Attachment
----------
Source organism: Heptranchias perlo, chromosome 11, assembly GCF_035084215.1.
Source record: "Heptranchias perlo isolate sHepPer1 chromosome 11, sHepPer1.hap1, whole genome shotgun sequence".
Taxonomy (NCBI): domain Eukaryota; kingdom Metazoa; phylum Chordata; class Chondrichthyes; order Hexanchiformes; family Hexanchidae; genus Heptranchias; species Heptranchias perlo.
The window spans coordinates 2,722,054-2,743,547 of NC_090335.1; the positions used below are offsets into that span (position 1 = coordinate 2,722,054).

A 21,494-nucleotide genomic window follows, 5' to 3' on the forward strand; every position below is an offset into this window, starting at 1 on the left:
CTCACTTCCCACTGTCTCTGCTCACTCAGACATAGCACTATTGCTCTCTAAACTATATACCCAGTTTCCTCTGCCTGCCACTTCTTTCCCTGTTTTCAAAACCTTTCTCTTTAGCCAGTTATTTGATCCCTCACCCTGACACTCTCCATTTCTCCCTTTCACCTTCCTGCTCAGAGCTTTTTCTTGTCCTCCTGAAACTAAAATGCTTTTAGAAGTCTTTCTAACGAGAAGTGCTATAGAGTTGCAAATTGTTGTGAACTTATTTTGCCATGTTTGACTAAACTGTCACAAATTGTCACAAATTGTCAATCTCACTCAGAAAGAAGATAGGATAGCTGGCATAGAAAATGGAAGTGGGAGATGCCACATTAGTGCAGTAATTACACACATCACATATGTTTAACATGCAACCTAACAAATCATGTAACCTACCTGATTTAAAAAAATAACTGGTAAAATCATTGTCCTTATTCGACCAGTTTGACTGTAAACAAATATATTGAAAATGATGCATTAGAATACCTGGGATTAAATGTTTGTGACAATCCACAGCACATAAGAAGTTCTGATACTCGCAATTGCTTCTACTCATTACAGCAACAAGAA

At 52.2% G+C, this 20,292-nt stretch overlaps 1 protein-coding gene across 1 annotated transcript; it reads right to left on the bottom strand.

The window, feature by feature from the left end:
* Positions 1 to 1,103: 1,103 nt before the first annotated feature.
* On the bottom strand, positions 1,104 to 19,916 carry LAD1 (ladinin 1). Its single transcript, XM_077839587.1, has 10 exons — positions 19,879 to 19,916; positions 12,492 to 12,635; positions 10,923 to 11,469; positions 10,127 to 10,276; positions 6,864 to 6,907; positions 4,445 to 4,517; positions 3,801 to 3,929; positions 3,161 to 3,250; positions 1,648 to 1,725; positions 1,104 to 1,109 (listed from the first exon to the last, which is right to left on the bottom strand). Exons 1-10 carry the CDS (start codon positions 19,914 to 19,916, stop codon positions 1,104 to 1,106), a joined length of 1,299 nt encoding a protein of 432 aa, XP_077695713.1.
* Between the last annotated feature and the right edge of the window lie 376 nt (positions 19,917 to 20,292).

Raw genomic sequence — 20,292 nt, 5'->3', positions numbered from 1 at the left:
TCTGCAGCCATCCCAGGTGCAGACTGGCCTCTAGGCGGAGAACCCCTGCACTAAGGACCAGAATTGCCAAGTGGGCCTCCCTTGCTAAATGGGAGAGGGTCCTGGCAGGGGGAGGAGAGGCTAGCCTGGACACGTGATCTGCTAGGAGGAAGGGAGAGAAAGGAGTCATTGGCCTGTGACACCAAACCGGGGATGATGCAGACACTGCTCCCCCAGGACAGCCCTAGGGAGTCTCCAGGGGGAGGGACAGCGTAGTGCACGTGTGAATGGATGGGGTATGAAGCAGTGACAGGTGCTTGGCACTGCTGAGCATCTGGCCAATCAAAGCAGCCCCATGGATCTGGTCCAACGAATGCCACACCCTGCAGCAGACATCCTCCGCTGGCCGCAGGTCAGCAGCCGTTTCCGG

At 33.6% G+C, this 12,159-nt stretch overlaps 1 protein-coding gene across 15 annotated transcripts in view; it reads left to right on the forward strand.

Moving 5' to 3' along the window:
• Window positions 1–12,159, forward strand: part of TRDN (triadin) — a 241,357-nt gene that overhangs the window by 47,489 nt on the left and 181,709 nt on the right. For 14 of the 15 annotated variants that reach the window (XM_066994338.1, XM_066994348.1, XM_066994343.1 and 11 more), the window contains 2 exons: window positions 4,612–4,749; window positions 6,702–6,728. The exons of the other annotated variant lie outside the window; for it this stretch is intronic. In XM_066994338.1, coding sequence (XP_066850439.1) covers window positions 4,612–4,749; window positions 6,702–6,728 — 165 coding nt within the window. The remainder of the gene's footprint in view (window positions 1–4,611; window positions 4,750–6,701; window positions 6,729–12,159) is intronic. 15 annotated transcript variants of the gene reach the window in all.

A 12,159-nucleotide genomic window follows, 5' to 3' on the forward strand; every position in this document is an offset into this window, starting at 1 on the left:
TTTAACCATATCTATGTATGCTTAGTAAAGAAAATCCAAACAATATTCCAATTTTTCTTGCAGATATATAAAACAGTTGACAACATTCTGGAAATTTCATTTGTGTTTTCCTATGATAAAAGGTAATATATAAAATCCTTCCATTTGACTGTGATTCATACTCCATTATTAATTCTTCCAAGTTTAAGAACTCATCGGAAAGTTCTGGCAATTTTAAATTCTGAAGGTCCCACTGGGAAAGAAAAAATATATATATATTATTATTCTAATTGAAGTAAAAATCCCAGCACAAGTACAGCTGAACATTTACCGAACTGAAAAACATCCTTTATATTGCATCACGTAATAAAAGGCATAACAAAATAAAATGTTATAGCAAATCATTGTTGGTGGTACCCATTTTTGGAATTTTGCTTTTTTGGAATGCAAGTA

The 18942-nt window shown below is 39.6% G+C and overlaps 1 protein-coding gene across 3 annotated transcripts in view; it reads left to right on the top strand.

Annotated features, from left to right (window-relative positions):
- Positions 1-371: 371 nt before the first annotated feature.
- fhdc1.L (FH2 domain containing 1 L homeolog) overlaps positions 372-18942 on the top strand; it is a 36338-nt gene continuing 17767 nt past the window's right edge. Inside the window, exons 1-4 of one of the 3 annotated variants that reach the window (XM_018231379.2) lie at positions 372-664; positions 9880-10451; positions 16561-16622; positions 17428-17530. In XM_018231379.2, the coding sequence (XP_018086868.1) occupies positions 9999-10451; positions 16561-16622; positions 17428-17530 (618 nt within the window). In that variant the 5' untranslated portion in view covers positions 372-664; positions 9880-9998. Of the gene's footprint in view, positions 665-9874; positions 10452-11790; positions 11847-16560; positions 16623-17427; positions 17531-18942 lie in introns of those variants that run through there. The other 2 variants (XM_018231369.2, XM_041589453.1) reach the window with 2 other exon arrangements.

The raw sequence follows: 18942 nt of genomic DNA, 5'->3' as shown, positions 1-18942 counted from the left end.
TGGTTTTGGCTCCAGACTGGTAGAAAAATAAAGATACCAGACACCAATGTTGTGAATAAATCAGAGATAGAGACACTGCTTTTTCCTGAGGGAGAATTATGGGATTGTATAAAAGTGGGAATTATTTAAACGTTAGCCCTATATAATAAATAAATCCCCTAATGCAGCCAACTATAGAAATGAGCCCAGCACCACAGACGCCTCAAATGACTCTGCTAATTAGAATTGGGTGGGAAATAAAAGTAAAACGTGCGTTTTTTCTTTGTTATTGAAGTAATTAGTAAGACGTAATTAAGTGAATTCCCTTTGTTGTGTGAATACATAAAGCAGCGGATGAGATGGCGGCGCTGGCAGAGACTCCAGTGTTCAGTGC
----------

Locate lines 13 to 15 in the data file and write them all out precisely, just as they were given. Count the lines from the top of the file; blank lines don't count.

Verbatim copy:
TCTGCAGCCATCCCAGGTGCAGACTGGCCTCTAGGCGGAGAACCCCTGCACTAAGGACCAGAATTGCCAAGTGGGCCTCCCTTGCTAAATGGGAGAGGGTCCTGGCAGGGGGAGGAGAGGCTAGCCTGGACACGTGATCTGCTAGGAGGAAGGGAGAGAAAGGAGTCATTGGCCTGTGACACCAAACCGGGGATGATGCAGACACTGCTCCCCCAGGACAGCCCTAGGGAGTCTCCAGGGGGAGGGACAGCGTAGTGCACGTGTGAATGGATGGGGTATGAAGCAGTGACAGGTGCTTGGCACTGCTGAGCATCTGGCCAATCAAAGCAGCCCCATGGATCTGGTCCAACGAATGCCACACCCTGCAGCAGACATCCTCCGCTGGCCGCAGGTCAGCAGCCGTTTCCGG

At 33.6% G+C, this 12,159-nt stretch overlaps 1 protein-coding gene across 15 annotated transcripts in view; it reads left to right on the forward strand.

Moving 5' to 3' along the window: